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Wikenigma - an Encyclopedia of Unknowns Wikenigma - an Encyclopedia of the Unknown

Protein Knotting

Note: This article is an extension of the Protein Folding Problemplugin-autotooltip__plain plugin-autotooltip_bigProtein structuring

Genes set the order that amino acids (the chemical building blocks of proteins) appear in the proteins which they code for. But, working from the gene, the form which the protein's 3-D structure will take cannot as yet be predicted. The extremely co…

“Knotting in proteins was once considered exceedingly rare. However, systematic analyses of solved protein structures over the last two decades have demonstrated the existence of many deeply knotted proteins.”
[…]
“Systematic reviews of the ever-growing Protein Data Bank (PDB) and the development of specialized servers for detecting protein knots have led to the identification of hundreds of knotted proteins, and it is now generally accepted that a small but significant fraction of proteins contains knots. However, exactly how and why such knots form are still unknown.”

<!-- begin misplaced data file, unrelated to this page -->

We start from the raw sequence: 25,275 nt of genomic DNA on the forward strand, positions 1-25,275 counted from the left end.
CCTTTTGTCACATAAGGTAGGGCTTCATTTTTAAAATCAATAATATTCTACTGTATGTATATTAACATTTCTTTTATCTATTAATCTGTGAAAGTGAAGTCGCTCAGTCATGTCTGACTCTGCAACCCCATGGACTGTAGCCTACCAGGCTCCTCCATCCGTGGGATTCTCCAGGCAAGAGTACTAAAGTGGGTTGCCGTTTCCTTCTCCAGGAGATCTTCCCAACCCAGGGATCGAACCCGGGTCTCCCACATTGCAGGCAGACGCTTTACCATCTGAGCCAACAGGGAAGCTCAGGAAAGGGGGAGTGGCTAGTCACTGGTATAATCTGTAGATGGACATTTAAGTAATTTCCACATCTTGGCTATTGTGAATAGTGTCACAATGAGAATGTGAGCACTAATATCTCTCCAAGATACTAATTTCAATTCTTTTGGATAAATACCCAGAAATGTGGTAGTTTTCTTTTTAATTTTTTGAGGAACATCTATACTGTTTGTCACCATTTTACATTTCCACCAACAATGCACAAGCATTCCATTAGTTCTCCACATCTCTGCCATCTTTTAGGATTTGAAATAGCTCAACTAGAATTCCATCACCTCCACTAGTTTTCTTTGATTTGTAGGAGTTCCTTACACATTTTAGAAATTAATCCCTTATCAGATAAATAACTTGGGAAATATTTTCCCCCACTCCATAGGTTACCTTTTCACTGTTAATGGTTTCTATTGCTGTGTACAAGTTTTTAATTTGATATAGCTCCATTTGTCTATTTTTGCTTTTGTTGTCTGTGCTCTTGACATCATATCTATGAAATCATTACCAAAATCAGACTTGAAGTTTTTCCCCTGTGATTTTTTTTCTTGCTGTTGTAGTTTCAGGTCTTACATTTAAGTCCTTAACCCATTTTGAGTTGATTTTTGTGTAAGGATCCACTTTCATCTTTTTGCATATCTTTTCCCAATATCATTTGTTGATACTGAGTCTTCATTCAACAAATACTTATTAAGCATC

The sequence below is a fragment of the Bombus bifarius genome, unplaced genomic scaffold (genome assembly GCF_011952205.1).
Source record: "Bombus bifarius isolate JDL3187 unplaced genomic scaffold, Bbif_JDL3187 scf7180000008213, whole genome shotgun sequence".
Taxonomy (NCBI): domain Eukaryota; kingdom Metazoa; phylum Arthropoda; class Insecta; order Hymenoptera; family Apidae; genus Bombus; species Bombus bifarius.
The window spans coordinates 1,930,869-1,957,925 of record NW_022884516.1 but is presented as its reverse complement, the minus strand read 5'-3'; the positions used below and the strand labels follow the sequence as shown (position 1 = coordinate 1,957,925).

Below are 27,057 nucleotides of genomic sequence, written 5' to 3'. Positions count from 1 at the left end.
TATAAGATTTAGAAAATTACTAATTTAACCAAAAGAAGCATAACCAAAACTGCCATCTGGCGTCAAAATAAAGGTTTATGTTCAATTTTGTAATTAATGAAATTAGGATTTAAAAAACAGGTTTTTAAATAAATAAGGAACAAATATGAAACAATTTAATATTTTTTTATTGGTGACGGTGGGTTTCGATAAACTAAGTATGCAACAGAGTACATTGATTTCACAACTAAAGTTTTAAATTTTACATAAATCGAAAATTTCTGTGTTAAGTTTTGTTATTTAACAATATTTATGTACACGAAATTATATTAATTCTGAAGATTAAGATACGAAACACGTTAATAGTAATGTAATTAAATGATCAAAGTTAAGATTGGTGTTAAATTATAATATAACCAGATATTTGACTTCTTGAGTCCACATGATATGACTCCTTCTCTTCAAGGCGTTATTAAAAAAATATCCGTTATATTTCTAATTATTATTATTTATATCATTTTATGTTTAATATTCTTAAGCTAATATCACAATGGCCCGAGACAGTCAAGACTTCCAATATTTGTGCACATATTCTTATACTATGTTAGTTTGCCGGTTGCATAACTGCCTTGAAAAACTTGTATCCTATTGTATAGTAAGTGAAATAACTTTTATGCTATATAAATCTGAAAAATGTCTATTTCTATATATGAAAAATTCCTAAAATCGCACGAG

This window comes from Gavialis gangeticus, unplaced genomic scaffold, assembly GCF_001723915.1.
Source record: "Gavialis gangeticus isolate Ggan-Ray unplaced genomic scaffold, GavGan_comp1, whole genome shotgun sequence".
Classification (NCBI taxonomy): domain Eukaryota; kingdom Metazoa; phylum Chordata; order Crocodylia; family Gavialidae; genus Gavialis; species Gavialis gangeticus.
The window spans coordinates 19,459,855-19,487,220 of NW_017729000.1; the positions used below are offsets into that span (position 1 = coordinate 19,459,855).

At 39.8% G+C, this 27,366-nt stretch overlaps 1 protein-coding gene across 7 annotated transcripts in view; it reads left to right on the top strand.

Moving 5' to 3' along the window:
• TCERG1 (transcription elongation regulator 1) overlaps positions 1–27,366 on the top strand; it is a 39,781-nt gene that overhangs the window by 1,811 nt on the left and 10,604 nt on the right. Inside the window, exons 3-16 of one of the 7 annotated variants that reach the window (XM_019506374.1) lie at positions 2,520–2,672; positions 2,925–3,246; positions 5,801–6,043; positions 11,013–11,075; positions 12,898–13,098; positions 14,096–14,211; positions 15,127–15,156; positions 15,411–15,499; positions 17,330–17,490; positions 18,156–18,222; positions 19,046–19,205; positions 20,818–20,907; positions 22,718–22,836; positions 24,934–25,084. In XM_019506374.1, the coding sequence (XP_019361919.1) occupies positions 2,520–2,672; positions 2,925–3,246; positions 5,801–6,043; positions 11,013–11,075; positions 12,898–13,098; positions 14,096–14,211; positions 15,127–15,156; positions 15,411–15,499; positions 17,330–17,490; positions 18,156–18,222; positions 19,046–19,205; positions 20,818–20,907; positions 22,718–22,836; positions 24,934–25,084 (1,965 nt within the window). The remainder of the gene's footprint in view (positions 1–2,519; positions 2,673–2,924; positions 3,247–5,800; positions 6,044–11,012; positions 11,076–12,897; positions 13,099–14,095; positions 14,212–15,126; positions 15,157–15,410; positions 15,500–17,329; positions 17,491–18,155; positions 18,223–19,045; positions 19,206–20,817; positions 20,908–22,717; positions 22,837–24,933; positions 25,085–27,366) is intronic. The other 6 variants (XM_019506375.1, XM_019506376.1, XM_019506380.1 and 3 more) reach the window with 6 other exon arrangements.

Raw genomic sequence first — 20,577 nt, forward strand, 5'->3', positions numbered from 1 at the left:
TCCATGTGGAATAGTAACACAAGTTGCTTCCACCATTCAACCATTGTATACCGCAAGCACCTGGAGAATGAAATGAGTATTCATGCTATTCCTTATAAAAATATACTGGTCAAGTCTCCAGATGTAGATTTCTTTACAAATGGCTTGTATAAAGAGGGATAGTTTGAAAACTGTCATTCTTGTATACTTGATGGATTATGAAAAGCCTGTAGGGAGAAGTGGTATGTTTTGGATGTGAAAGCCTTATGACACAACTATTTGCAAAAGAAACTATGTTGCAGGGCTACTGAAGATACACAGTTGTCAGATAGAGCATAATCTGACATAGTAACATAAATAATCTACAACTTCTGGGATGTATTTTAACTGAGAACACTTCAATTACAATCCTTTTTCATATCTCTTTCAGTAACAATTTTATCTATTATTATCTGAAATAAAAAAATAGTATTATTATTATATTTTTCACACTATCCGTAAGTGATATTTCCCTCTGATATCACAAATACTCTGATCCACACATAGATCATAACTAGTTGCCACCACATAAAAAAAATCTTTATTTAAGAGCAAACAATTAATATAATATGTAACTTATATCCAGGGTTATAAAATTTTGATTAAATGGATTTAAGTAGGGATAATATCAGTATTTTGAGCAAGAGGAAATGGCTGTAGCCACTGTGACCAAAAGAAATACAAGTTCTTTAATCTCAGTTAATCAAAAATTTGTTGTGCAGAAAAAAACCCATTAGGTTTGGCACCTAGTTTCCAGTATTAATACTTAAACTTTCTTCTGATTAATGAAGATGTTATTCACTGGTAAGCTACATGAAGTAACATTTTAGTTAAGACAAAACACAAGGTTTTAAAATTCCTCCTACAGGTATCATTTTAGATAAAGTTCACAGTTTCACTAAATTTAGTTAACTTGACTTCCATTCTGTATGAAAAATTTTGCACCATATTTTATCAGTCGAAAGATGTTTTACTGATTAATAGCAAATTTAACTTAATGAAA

So far, five distinct types of knots have been discovered. Given that the physical shape of a protein is crucial to its biological functions, it's likely that the knotting will have a profound impact on its properties.

See: Topological descriptions of protein folding, PNAS, April 2019


Also see : Intrinsically disordered proteinsplugin-autotooltip__plain plugin-autotooltip_bigIntrinsically disordered proteins

Before year 2000, it was generally assumed that the way in which proteins 'folded' was the sole key to understanding their function in life-systems. (See :Protein structuring ). Since then, it has been shown that many proteins do not …

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